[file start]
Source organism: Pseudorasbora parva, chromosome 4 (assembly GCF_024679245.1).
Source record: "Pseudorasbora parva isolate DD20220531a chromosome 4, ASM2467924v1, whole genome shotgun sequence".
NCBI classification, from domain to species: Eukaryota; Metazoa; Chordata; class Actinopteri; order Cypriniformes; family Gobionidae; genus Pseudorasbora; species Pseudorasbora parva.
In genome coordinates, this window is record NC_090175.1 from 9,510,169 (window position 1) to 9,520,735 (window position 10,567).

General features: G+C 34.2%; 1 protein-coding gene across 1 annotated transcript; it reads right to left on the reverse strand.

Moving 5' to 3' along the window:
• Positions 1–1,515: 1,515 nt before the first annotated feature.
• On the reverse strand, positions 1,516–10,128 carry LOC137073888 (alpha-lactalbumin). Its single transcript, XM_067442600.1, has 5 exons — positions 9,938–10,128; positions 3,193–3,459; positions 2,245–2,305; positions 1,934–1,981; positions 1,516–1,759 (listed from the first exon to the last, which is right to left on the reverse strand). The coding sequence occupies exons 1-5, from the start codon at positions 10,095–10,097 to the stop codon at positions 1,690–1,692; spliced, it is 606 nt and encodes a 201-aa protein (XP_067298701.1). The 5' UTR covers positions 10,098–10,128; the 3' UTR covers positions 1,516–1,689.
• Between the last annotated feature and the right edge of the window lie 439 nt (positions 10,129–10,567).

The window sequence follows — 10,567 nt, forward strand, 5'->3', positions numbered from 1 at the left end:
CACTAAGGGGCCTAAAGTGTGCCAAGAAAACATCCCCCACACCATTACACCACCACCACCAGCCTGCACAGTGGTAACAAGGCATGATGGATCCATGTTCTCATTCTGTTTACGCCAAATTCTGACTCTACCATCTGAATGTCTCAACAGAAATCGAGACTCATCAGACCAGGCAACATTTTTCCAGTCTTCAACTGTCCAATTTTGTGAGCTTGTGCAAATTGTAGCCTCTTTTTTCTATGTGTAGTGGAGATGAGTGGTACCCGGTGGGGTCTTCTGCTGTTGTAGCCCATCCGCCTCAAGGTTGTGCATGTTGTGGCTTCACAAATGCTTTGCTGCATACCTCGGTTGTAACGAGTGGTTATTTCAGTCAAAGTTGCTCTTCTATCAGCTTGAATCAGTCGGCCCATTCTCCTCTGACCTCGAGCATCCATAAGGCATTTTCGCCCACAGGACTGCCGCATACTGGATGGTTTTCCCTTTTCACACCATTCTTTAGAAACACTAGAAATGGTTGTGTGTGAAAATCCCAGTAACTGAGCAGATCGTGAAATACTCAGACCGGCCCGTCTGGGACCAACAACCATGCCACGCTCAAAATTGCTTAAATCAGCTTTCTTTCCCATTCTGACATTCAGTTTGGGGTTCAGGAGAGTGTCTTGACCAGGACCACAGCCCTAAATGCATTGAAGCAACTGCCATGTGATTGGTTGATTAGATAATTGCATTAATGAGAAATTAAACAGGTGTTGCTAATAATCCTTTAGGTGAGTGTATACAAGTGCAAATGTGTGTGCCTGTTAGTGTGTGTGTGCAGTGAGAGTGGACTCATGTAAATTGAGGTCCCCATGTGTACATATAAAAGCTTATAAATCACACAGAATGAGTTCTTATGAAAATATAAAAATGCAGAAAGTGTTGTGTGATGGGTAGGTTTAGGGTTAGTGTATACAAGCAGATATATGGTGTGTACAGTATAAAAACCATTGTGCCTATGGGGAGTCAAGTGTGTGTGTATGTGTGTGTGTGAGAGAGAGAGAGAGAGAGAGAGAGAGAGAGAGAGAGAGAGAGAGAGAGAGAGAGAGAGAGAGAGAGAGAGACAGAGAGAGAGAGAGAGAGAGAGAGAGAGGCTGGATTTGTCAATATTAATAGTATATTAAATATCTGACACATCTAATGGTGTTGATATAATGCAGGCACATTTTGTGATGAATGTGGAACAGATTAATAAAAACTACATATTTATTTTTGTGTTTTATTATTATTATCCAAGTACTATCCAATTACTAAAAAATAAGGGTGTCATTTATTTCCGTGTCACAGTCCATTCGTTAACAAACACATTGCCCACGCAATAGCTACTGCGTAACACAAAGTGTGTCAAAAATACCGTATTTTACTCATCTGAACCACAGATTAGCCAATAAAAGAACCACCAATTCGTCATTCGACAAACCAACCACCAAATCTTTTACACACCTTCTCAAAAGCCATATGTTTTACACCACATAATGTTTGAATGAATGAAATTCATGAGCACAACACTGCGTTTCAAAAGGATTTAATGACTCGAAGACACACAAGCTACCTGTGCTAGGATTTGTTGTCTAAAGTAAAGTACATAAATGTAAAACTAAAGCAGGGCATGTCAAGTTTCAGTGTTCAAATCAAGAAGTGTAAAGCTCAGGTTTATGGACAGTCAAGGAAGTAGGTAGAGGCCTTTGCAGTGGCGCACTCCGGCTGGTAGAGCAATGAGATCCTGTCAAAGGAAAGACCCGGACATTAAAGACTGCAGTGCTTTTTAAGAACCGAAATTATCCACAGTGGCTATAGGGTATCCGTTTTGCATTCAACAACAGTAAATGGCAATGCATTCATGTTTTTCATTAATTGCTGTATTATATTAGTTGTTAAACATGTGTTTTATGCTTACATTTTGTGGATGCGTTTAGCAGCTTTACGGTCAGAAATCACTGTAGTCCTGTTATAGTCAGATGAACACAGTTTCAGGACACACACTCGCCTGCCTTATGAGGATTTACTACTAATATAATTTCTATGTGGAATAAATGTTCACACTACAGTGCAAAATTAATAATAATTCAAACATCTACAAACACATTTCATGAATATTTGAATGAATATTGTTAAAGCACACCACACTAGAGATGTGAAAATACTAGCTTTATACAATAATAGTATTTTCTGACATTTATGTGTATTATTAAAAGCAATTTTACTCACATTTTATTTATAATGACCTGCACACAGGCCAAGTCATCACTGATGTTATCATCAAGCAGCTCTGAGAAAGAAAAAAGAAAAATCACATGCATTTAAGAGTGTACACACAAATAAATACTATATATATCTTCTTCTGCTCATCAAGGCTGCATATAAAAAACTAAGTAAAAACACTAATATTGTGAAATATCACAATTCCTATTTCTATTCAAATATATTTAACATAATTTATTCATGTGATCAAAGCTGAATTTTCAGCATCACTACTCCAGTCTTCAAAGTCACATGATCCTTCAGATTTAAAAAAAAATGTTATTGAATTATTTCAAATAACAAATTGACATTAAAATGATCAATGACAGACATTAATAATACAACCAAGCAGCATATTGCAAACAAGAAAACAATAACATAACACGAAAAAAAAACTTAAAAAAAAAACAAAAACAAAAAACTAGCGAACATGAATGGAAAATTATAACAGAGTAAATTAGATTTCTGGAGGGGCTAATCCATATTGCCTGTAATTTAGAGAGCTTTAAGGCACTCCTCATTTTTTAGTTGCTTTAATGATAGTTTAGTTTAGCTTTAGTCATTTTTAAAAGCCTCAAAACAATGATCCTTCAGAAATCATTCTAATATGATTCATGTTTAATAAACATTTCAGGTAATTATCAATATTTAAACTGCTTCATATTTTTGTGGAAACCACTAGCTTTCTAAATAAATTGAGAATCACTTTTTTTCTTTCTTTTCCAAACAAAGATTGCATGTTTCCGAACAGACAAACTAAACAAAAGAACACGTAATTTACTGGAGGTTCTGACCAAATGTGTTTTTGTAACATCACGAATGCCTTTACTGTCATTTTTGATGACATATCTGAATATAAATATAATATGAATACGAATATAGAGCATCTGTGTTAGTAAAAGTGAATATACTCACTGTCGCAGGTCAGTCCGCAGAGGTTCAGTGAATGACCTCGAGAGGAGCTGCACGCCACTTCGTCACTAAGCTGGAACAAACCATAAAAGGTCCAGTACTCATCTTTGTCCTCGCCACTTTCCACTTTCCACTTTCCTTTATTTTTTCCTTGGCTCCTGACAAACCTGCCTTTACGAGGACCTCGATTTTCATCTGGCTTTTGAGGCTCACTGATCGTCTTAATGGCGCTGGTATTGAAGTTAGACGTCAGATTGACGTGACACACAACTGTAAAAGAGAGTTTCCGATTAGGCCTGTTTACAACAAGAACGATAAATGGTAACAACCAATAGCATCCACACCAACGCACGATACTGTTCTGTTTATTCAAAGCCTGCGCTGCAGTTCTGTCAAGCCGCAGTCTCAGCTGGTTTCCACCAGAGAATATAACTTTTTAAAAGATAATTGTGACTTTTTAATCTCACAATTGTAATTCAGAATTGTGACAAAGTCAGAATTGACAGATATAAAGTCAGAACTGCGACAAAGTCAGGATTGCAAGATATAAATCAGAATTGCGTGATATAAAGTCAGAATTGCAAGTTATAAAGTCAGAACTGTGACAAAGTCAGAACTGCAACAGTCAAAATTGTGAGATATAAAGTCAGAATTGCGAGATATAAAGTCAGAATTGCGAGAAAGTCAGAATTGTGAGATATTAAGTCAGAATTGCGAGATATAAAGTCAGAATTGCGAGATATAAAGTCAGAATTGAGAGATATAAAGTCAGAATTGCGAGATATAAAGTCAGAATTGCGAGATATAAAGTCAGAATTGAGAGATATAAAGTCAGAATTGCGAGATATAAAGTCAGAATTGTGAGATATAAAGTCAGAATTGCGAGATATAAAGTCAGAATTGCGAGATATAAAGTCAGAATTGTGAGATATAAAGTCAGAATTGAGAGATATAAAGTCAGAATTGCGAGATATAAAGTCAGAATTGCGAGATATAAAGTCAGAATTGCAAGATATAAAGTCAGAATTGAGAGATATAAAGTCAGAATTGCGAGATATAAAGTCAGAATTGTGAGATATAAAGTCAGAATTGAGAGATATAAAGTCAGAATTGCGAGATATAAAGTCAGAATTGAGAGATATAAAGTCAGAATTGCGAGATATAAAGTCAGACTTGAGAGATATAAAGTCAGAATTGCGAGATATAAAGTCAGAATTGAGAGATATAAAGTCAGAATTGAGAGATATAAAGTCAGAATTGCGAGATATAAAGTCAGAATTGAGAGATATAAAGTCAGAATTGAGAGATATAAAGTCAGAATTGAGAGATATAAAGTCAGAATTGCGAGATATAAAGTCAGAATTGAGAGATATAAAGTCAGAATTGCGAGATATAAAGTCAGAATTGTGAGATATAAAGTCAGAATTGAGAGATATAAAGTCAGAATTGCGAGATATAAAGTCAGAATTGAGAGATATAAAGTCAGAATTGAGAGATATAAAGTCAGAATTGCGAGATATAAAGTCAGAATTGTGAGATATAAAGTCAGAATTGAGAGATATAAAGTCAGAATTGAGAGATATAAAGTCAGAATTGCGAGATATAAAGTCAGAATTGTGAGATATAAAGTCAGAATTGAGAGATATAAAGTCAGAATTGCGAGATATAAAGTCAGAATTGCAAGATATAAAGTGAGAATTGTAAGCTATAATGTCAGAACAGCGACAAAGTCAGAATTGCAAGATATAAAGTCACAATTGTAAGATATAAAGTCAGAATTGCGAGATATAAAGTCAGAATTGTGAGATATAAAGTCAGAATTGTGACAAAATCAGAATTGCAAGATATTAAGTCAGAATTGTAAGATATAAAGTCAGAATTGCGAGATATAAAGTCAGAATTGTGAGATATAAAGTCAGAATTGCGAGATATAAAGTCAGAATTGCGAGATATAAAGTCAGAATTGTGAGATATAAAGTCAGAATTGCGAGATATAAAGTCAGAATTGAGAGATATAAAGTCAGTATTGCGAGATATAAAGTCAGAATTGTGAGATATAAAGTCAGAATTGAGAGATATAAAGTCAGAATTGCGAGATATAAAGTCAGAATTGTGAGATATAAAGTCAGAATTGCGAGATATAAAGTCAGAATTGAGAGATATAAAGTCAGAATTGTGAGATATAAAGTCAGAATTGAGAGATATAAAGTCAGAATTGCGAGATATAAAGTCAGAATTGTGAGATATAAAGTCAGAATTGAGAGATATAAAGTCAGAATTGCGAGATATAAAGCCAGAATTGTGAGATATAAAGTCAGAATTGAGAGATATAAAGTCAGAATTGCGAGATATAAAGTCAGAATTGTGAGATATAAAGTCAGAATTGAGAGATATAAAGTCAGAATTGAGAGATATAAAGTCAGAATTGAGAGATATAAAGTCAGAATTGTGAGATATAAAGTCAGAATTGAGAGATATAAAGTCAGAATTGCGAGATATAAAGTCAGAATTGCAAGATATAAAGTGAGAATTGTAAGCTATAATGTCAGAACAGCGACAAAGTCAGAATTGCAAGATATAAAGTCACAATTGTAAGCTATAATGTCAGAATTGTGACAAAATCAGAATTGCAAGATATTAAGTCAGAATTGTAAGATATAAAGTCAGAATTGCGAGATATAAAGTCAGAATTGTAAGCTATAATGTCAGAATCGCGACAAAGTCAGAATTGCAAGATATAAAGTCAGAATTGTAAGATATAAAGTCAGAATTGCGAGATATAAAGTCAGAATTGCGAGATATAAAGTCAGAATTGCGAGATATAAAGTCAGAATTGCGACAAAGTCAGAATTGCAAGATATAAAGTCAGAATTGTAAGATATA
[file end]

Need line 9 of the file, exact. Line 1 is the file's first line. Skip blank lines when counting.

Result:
• Between the last annotated feature and the right edge of the window lie 439 nt (positions 10,129–10,567).